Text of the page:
LM: Outside of your sporting life, you are involved in motivational speaking. Can you talk a little about the programs you run and why they’re so important to you?

HM: I do motivational talking for a few different companies. One of them is Victorian Institute of Sport, where I also work. We go to primary and secondary schools and talk to students about different messages that are targeted towards their specific time period at school. For example goal setting, leadership, or communication.

I also do talks for StarAmp Global, which was started specifically to help guide amputees through that other aspect of being an elite athlete and helping them to develop speaking skills. These talks can be delivered in schools or in a corporate environment. This is really special work as I speak to a variety of people of all ages.

LM: It is so important for younger generations to have a positive role model like yourself in the sport industry. Is your motivational speaking a way for you to “walk the talk” for these younger generations?

HM: Definitely. It’s magical when you develop a connection with the audience. One talk I did in Geelong, there was a group of boys sitting at the front who I assumed weren’t paying any attention. Afterwards, I was waiting for a friend and one of the boys came up and thanked me for a great talk. He asked me to talk a little more about resilience, mindfulness, and other aspects of my presentation. I realised they were actually listening [Laughter] and so I’ve learnt to never write anyone off.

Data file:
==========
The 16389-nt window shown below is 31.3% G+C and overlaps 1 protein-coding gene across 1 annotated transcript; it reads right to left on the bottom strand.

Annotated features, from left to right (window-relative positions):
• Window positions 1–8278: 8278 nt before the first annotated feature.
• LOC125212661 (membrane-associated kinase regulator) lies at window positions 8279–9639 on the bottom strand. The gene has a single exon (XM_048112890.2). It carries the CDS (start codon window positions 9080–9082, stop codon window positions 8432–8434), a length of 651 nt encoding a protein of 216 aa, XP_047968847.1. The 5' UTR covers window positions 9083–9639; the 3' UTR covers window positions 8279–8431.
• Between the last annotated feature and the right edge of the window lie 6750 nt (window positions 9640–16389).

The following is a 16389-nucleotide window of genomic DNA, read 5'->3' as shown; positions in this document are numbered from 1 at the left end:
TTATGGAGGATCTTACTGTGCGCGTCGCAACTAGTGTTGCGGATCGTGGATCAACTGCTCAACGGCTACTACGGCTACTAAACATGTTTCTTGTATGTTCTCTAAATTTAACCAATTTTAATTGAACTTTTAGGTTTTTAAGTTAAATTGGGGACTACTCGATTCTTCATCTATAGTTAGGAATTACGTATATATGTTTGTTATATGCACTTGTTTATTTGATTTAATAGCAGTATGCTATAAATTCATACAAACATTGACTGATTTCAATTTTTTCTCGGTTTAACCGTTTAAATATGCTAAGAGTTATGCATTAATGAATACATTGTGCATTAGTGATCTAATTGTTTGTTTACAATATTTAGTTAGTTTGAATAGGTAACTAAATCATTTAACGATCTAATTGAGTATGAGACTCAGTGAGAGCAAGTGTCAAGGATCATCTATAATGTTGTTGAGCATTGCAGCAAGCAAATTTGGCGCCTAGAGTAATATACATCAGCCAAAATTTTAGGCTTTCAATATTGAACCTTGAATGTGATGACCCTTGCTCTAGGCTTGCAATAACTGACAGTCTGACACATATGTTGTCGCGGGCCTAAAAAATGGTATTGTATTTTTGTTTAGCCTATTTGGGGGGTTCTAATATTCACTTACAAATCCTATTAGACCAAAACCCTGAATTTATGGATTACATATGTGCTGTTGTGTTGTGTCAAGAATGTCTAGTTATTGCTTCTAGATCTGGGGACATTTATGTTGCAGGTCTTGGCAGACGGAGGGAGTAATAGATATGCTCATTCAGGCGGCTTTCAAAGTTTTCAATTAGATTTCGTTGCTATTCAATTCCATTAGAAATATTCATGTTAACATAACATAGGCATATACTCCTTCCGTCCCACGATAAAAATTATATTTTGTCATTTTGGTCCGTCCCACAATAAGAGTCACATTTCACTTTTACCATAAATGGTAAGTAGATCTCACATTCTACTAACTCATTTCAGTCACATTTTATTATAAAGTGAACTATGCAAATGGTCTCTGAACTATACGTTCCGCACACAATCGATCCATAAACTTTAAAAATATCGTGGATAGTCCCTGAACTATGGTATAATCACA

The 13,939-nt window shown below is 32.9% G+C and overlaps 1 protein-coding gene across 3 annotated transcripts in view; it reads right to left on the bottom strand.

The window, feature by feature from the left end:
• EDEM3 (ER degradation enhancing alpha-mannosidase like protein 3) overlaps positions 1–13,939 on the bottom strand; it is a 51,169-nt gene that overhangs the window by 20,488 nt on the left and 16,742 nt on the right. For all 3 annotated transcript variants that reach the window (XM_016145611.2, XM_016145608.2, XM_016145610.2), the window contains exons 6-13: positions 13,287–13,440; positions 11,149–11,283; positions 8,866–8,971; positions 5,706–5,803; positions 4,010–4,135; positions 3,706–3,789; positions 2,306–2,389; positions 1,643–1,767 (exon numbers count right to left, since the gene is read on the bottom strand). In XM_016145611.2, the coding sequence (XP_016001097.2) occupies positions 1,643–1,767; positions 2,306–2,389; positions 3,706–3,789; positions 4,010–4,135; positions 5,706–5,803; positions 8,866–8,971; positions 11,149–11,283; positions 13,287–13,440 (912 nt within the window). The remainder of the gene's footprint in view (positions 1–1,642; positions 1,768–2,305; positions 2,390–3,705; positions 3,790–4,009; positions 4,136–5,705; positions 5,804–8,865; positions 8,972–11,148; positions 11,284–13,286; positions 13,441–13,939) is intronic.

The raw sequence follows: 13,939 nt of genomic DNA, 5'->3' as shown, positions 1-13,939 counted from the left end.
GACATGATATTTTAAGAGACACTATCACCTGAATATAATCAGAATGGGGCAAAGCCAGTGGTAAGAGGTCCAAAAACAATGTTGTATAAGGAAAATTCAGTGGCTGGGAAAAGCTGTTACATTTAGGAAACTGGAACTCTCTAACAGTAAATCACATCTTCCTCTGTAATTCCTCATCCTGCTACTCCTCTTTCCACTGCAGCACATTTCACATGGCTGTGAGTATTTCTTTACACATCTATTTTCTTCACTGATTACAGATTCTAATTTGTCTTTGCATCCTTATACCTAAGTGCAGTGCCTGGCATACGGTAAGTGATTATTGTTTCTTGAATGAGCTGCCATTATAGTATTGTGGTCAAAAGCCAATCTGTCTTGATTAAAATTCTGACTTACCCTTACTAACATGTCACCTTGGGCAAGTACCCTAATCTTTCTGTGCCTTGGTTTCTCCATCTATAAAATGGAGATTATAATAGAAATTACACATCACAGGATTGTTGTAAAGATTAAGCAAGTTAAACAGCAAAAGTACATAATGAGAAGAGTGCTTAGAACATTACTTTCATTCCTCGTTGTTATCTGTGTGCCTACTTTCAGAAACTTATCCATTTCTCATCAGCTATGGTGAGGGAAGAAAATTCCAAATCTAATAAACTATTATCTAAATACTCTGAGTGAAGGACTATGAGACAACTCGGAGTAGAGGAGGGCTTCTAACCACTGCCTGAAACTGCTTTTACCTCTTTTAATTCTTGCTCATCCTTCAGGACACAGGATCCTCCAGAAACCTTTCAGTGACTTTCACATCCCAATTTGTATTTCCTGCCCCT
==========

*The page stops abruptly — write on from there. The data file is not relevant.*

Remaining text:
LM: What is one of the most important lessons your physical impairment has taught you? And how do you use this to better yourself in everyday life?

HM: Having a little bit missing has helped me to understand the inclusion space and just how important that is.

We need to celebrate our similarities because, at the end of the day, we are more like each other than dis-alike.

We all bleed, we are all going to die and we all have feelings and emotions. That is probably one of the biggest things that this experience has taught me.

LM: What’s up next in 2018?

HM: In the sporting world next year, we’ve got for the first time the Road National Cycling Championships where Para cyclists are being included alongside all elite men and women. That is going to kick off the year. Later in May, there are some World Cups which allow us to qualify for the World Championships that will be held in Italy later in the year.

LM: Is there anything else you would like to add?

HM: My tagline is “Ride with a Smile”. Do things that you enjoy, because life is too short. You might not feel on top of the world every single moment. When it’s pouring down rain I’m cold and not necessarily enjoying cycling, but I still know why I’m doing it. That brings me to the second part of the tagline, which is “Ride with Purpose”. Find whatever it is that gives you meaning. This will shape your life and the people who are in it, and will make it very rewarding. While we can have that meaning and purpose, it is also important to “Ride in the Moment”. Be in the here, be in the now, and enjoy the journey.


Interview conducted by Lauren Muggleton

Images with permission from Hannah Macdougall

Compiled and Edited by Emma Kate Lewis